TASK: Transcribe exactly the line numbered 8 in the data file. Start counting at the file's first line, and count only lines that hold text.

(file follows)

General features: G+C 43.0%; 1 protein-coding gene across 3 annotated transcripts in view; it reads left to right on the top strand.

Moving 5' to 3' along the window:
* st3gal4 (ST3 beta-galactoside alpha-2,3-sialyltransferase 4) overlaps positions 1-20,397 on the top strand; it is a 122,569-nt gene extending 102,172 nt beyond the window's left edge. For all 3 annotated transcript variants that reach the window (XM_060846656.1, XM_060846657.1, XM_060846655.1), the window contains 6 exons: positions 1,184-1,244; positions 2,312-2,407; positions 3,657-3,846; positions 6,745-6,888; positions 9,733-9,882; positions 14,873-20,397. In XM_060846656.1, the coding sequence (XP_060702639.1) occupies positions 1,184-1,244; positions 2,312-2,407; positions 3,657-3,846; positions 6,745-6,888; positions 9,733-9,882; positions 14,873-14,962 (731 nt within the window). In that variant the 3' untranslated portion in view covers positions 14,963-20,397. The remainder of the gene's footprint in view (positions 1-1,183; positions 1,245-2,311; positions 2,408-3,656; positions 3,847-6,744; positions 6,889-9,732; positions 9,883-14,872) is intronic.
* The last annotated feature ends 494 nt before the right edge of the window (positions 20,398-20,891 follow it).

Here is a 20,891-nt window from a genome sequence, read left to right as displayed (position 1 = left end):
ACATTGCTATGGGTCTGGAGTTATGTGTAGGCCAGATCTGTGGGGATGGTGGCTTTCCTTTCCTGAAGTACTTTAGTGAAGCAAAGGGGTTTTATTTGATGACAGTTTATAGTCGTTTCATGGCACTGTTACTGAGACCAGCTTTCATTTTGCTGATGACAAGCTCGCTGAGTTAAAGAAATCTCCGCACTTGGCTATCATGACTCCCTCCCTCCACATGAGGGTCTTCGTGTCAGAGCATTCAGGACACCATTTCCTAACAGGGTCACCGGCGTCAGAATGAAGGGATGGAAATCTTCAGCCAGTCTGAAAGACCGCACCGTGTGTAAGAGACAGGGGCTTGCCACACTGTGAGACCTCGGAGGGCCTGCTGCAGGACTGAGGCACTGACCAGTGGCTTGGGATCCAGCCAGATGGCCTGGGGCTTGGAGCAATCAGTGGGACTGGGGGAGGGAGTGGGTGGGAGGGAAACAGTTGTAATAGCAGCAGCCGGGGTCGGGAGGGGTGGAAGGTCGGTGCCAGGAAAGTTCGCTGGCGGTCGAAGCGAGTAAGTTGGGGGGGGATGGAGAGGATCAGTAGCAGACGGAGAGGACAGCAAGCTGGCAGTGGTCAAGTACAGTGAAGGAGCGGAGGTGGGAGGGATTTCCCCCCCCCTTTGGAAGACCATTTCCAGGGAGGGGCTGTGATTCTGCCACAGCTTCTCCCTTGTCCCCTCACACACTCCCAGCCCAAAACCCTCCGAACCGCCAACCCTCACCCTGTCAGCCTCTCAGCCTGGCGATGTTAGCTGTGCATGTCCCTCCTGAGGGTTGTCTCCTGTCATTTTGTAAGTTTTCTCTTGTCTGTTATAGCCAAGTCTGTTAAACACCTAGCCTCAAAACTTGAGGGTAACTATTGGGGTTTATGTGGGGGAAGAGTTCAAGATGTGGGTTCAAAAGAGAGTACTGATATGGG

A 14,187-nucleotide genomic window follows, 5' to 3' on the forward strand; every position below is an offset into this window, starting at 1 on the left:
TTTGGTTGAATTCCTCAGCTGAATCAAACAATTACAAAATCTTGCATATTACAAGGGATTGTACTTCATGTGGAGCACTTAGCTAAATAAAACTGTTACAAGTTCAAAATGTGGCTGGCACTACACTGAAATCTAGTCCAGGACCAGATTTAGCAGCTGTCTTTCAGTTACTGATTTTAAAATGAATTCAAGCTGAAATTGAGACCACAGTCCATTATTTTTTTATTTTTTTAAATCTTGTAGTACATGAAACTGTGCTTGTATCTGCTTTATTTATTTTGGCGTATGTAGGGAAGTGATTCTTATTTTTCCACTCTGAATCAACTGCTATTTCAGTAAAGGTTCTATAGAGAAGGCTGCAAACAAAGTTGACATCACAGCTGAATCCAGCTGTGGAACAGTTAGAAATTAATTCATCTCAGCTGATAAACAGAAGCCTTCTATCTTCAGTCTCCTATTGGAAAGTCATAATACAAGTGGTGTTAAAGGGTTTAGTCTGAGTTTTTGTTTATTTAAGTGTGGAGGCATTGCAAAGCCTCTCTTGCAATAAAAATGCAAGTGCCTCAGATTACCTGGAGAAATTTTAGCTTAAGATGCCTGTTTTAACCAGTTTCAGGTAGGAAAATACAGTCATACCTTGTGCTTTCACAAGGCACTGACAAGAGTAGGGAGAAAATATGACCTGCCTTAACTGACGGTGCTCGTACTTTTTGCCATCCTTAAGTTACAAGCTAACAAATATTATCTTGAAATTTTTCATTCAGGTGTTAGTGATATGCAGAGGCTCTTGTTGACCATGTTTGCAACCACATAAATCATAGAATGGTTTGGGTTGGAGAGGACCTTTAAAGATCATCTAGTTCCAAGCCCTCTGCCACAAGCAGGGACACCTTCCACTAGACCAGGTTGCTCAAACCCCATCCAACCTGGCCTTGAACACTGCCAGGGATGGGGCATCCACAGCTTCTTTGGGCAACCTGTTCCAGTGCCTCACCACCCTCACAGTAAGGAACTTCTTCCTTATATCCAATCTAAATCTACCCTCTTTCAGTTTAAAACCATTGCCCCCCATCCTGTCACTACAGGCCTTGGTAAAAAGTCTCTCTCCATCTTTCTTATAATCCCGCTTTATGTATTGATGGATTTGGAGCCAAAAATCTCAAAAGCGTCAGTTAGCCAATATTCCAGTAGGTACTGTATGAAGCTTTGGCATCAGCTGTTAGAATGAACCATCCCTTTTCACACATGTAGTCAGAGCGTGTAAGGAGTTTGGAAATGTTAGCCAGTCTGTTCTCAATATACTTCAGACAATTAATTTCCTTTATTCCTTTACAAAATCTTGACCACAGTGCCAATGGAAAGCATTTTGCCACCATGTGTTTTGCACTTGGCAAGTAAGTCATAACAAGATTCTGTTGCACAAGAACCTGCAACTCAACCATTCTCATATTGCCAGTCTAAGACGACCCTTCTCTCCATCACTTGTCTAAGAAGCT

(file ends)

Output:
TTTGGTTGAATTCCTCAGCTGAATCAAACAATTACAAAATCTTGCATATTACAAGGGATTGTACTTCATGTGGAGCACTTAGCTAAATAAAACTGTTACAAGTTCAAAATGTGGCTGGCACTACACTGAAATCTAGTCCAGGACCAGATTTAGCAGCTGTCTTTCAGTTACTGATTTTAAAATGAATTCAAGCTGAAATTGAGACCACAGTCCATTATTTTTTTATTTTTTTAAATCTTGTAGTACATGAAACTGTGCTTGTATCTGCTTTATTTATTTTGGCGTATGTAGGGAAGTGATTCTTATTTTTCCACTCTGAATCAACTGCTATTTCAGTAAAGGTTCTATAGAGAAGGCTGCAAACAAAGTTGACATCACAGCTGAATCCAGCTGTGGAACAGTTAGAAATTAATTCATCTCAGCTGATAAACAGAAGCCTTCTATCTTCAGTCTCCTATTGGAAAGTCATAATACAAGTGGTGTTAAAGGGTTTAGTCTGAGTTTTTGTTTATTTAAGTGTGGAGGCATTGCAAAGCCTCTCTTGCAATAAAAATGCAAGTGCCTCAGATTACCTGGAGAAATTTTAGCTTAAGATGCCTGTTTTAACCAGTTTCAGGTAGGAAAATACAGTCATACCTTGTGCTTTCACAAGGCACTGACAAGAGTAGGGAGAAAATATGACCTGCCTTAACTGACGGTGCTCGTACTTTTTGCCATCCTTAAGTTACAAGCTAACAAATATTATCTTGAAATTTTTCATTCAGGTGTTAGTGATATGCAGAGGCTCTTGTTGACCATGTTTGCAACCACATAAATCATAGAATGGTTTGGGTTGGAGAGGACCTTTAAAGATCATCTAGTTCCAAGCCCTCTGCCACAAGCAGGGACACCTTCCACTAGACCAGGTTGCTCAAACCCCATCCAACCTGGCCTTGAACACTGCCAGGGATGGGGCATCCACAGCTTCTTTGGGCAACCTGTTCCAGTGCCTCACCACCCTCACAGTAAGGAACTTCTTCCTTATATCCAATCTAAATCTACCCTCTTTCAGTTTAAAACCATTGCCCCCCATCCTGTCACTACAGGCCTTGGTAAAAAGTCTCTCTCCATCTTTCTTATAATCCCGCTTTATGTATTGATGGATTTGGAGCCAAAAATCTCAAAAGCGTCAGTTAGCCAATATTCCAGTAGGTACTGTATGAAGCTTTGGCATCAGCTGTTAGAATGAACCATCCCTTTTCACACATGTAGTCAGAGCGTGTAAGGAGTTTGGAAATGTTAGCCAGTCTGTTCTCAATATACTTCAGACAATTAATTTCCTTTATTCCTTTACAAAATCTTGACCACAGTGCCAATGGAAAGCATTTTGCCACCATGTGTTTTGCACTTGGCAAGTAAGTCATAACAAGATTCTGTTGCACAAGAACCTGCAACTCAACCATTCTCATATTGCCAGTCTAAGACGACCCTTCTCTCCATCACTTGTCTAAGAAGCT